Let’s Talk Rare Disease Numbers

Let’s Talk Numbers

Patty Weltin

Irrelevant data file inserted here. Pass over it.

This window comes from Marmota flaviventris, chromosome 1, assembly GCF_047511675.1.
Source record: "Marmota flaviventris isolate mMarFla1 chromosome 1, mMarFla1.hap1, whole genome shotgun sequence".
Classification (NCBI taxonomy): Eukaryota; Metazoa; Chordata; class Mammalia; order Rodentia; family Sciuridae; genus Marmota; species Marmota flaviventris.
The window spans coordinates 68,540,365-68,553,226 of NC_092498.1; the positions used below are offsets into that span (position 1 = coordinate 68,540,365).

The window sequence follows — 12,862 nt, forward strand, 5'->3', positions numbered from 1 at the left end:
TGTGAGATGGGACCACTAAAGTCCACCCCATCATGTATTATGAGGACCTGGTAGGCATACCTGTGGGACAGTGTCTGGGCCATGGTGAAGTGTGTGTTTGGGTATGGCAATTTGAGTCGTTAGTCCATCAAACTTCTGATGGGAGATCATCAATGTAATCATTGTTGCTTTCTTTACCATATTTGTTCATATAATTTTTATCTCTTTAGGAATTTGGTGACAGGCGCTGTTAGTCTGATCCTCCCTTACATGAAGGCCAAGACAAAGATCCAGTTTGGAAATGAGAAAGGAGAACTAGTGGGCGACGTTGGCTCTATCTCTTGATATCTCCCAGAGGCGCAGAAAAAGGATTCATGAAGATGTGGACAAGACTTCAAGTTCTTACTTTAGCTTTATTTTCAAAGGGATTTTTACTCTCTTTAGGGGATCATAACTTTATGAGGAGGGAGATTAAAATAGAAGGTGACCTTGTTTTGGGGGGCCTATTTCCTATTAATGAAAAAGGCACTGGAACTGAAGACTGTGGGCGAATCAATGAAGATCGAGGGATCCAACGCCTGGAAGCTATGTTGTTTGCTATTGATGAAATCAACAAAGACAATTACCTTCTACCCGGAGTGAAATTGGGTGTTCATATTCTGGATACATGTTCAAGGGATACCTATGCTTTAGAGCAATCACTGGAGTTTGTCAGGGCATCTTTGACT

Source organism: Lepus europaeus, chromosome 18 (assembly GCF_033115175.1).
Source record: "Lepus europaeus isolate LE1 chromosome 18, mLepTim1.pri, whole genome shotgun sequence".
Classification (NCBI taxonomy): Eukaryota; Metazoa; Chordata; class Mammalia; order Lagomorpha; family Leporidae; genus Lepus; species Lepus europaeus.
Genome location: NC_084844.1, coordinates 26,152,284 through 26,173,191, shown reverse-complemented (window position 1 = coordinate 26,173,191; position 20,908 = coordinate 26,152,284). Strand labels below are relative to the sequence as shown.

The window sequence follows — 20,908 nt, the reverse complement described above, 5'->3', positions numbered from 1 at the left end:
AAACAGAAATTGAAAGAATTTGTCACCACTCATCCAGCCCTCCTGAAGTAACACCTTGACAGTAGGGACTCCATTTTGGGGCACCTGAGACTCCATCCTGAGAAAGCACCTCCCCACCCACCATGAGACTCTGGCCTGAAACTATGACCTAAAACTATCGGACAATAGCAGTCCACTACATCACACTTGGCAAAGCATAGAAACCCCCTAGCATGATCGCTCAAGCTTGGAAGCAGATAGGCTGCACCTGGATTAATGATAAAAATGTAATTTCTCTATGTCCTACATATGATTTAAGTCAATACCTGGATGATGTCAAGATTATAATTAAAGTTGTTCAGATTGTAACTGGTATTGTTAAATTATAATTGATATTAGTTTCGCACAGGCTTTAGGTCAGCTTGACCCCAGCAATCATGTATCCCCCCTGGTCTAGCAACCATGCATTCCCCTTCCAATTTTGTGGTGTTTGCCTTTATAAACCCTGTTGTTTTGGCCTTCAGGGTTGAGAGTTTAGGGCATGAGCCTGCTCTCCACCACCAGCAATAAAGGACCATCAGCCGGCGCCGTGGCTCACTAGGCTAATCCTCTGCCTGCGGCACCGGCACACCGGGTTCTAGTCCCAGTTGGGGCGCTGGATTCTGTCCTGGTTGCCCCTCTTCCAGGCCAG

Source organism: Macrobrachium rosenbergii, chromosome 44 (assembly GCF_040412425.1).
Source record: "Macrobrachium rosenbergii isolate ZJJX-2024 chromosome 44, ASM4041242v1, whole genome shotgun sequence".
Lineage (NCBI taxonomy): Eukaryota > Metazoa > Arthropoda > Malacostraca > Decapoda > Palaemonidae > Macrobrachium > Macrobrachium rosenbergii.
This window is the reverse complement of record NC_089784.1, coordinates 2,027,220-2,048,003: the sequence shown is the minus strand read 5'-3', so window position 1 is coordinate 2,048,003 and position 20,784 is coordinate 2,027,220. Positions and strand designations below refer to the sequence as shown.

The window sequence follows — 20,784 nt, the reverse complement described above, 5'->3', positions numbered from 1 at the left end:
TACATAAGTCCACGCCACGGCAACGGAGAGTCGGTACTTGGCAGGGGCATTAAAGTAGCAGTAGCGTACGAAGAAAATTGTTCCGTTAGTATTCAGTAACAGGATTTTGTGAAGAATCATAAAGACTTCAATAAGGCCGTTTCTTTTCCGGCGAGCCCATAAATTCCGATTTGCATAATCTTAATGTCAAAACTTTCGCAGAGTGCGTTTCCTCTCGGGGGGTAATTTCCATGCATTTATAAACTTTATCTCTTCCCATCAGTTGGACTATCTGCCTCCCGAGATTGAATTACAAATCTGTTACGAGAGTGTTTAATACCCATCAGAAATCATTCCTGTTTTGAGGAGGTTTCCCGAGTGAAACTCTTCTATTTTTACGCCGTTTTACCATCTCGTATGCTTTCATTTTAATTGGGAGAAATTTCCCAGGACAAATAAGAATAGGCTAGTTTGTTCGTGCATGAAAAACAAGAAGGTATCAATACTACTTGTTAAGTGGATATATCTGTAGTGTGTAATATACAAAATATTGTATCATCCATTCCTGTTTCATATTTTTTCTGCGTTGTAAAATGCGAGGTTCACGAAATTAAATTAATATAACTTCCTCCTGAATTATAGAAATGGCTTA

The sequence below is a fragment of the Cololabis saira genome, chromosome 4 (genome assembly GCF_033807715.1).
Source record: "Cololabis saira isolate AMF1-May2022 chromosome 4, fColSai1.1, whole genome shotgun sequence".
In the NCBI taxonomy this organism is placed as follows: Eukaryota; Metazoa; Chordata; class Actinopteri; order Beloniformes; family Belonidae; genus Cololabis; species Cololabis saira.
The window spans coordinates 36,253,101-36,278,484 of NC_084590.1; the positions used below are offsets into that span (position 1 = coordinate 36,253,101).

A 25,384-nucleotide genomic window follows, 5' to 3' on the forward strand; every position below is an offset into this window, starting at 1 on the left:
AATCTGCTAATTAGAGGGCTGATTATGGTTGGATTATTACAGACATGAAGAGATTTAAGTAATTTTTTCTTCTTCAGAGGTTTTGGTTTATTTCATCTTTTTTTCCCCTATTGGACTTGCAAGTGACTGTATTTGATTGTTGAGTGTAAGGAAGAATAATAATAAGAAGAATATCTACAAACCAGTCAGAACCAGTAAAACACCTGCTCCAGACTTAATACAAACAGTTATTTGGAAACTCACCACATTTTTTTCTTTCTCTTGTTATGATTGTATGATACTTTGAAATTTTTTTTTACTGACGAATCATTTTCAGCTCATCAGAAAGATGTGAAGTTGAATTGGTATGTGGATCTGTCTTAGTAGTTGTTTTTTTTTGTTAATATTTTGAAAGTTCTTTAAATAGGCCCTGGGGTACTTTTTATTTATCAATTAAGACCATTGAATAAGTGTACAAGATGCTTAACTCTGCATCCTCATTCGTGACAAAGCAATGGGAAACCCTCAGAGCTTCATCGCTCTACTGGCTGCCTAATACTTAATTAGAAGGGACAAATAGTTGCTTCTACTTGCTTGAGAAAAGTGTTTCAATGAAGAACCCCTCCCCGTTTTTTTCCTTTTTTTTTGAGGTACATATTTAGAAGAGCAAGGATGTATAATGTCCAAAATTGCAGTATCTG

Everyone in the rare disease space has heard the statistic that 1 in 10 Americans is living with a rare disease, about 10% of the population. I believe those statistics to be true, but I also believe that the people directly impacted by a rare disease is at least double that. Let’s talk numbers. It is estimated that one-half to two-thirds of the 30 million Americans with a rare disease are children. I’m inclined to believe it’s two-thirds, but let’s stay conservative with one-half, which would be 15 million children living with a rare disease. Now let’s give half of the children two parents and the other half one parent, that’s 22.5 million. To remain conservative, we will say of the remaining 15 million adults, half need a caregiver, or 7.5 million. If my math is correct, the conservative direct impact of rare diseases is 60 million people or 20% of the population. Why are these numbers conservative? Anyone who has a child or cares for an adult knows that their care often falls to aunts, uncles, grandparents, friends, neighbors and siblings. I have two daughters, both diagnosed with the same rare disease. For my eldest, the disease has led to many surgeries, doctor’s appointments, physical therapy appointments, etc. For my youngest, the disease, thus far, has only been a cosmetic issue. They both have Hypermelanosis of Ito, which leaves the skin either hypopigmented or hyperpigmented. What has been the impact to my younger daughter? She has missed school to help me care for her sister after major surgery. I have not been able to spend nearly as much time with her as I do with her sister. She has not been able to participate in activities because of her sister’s appointments. Despite having 17 surgeries, I believe my daughter to be in fairly good health compared to others living with a rare disease. I cannot imagine the impact to my family if my daughter needed constant care. Yet, in our example we have not included siblings. Recently, U.S. Senator Marco Rubio said, “Poverty is not some rare disease from which the rest of us are all immune.” According to the Census Bureau, 47 million people are living in poverty. Poverty is a major issue and policy makers, corporate America, and the general public work to improve the lives of those living in poverty, as they should. Just like poverty, everyone in the family is affected by a rare disease, yet rare diseases are still considered uncommon and are largely ignored. Why? Maybe Senator Rubio’s statement holds the key.